A vote is just the start – now the real work begins
Jimmy Tan // July 11, 2020, 11:53 am
Photo by k z on Unsplash.
For as long as I can recall, I have always stayed up late till the final election results and press conferences rolled in. Whether following my parents as a teen or later as a TV producer covering the proceedings behind the scenes, it is heady and momentous “history being made” stuff.
As nail-biting as election results go, this one was no different from the others I’ve awakened to. Depending on your affiliation, it was either a surprise, shock or shoo-in.
As in voting, praying is not only our privilege but also our responsibility.
Coming away from the unavoidable polemics in recent days, I am ever more convicted and assured that our God has sovereignly presided over every, and even this, election. He is neither shocked nor surprised, though, it is possible he could be saddened or smiling when it comes to the specifics.
Yet even if anyone had meant any evil, God can still re-purpose it for good. For no one thwarts His ultimate purposes, not even those for our tiny island state.
Doubtless the results will continue to be analysed long after the morning after.
Yet the excitement or disappointment will need to make way for the real work of governance at both the local and national levels – be it the inevitable work of uniting the populace, articulating new policies to address previous neglect or putting in place the next generation cabinet leadership.
First order of business
For all the noise and heat leading up to Polling Day, there is no denying that one urgent and important task of this newly minted Government remains to lead us through this economic storm, yes, the unprecedented one that “crash landed” when COVID-19 surprised everyone swifter than a Sumatran squall.
So while elected politicians have their plate full, what is our first order of business as Christ’s disciples? No prizes for the answer to this quiz.
“I urge, then, first of all, that petitions, prayers, intercession and thanksgiving be made for all people— 2 for kings and all those in authority, that we may live peaceful and quiet lives in all godliness and holiness. 3 This is good, and pleases God our Savior, 4 who wants all people to be saved and to come to a knowledge of the truth.” (1 Timothy 2:1-4)
This “campaigning” in the heavenlies, the work of interceding for those in authority is never done, certainly not to be confined to just nine frenzied days every five years.
How might we pray that God’s purposes for Singapore’s good continue to prevail?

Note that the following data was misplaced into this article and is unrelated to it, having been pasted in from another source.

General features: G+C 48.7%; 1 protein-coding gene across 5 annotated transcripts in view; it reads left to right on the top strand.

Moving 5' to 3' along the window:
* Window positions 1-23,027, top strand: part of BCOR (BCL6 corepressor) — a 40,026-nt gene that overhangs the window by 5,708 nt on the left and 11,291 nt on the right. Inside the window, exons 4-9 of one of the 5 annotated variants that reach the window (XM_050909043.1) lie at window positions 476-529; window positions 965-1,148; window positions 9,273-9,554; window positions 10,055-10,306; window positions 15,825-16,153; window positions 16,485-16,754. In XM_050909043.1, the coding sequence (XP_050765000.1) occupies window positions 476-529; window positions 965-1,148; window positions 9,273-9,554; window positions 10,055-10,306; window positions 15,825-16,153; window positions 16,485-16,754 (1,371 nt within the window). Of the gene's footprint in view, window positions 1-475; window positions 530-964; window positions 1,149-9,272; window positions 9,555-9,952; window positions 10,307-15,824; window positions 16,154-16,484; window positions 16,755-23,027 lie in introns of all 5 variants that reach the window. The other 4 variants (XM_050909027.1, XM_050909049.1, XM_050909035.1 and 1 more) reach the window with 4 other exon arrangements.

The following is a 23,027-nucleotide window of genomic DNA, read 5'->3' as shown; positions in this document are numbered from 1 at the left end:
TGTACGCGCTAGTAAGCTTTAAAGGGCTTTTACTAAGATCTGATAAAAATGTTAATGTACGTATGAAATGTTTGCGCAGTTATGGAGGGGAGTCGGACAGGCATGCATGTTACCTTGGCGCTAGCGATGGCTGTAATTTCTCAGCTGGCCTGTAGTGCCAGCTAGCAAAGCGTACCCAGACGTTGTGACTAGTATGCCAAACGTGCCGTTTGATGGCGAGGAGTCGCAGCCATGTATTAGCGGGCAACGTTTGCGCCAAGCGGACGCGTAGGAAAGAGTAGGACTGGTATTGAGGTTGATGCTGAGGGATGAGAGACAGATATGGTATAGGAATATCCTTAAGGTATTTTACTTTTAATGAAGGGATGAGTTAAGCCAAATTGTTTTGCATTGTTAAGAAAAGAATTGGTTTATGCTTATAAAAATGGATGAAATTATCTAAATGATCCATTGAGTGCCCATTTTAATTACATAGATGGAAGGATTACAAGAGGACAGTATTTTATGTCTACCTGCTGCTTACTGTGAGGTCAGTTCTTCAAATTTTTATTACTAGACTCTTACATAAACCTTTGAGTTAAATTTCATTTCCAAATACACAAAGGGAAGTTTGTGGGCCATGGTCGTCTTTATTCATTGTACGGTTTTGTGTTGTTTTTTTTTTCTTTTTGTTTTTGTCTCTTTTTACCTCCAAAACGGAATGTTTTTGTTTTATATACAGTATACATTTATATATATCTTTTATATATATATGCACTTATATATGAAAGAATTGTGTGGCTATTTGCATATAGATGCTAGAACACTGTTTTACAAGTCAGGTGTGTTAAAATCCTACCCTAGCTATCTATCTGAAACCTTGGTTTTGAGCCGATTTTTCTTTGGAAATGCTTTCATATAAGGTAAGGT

As in voting, praying is not only our privilege but also our responsibility. Even better, you don’t have to be 21 years old to do this.
Oswald Chambers unforgettably penned: “Prayer does not fit us for the greater work; it is the greater work.”
Praying is not the last resort but first recourse. So if we believe that God is ultimately sovereign over all appointments (Romans 13:1, Daniel 2:21), how might we pray that God’s purposes for Singapore’s good continue to prevail?
I was thinking. We are often asked to “vote wisely”, so why not continue in the same vein to pray wisely “so that we may live peaceful and quiet lives in all godliness and holiness” (1 Timothy 2:1-4).
Thankfully, God’s enduring word provides enough pointers to get us going. I believe we can specifically pray for those in government to demonstrate the following six traits, using the acronym W.I.S.E.L.Y.:
Wisdom from above
In James 3:13-18, the antithesis to someone with an out-of-control tongue is one who lives by “wisdom from above”.
And James gives direct and practical handles: We can pray the word for all those in authority to be selfless rather than self-seeking (v 14-16), to serve humbly and thus honoUrably (v 13), to be impartial yet merciful (v 17), and be peace-loving rather than antagonistic (v 17).
The first person who fully embodied the godly wisdom in Proverbs 1:20-2:22 was Christ. Yet through the ages, one does not need to be a believer to recognise the fail-safe and in-built integrity in godly wisdom.
The world considers integrity a premium trait, duplicity a bane. Lest we be sceptical about seeing this in politics, consider what the 34th President of United States, Dwight D Eisenhower once said: “The supreme quality of leadership is unquestionably integrity. Without it, no real success is possible, no matter whether it is on a section gang, a football field, in an army, or in an office.”
Leadership pioneer Warren Bennis goes further to link it to trust: “Integrity is the basis of trust, which is not so much an ingredient of leadership as it is a product. It is the one quality that cannot be acquired, but must be earned. It is given by co-workers and followers, and without it, the leader can’t function.”
Sounds common sense, right? After all, we are experts in sniffing out duplicity in others.
As believers, we can take God’s Word on integrity.
The Hebrew words used for integrity in the OT find their modern equivalents in: Honest, upright, genuine, sincere, and that which is core to the “soundness” and “completeness” of true character. Words like “integral” remind us that without integrity, things would fall apart. (Proverbs 11:3 NIV).
As we pray for ourselves, we can also pray for all MPs and Ministers to walk with integrity or blamelessness (Proverbs 2:7), claiming the promise that the one who does so is secure (Proverbs 10:9) and protected as by its guidance like that a moral compass (Proverbs 11:3).
Shepherd heart and hands
One person marked for his integrity was King David. Psalms 78:70-72 tells us,
70 He chose David his servant
and took him from the sheep pens;
71 from tending the sheep he brought him
to be the shepherd of his people Jacob,
of Israel his inheritance.
72 And David shepherded them with integrity of heart;
with skilful hands he led them.
Talk about marketplace integrity and competence. David was as much an effective shepherd to his sheep as he was a shepherd to his people.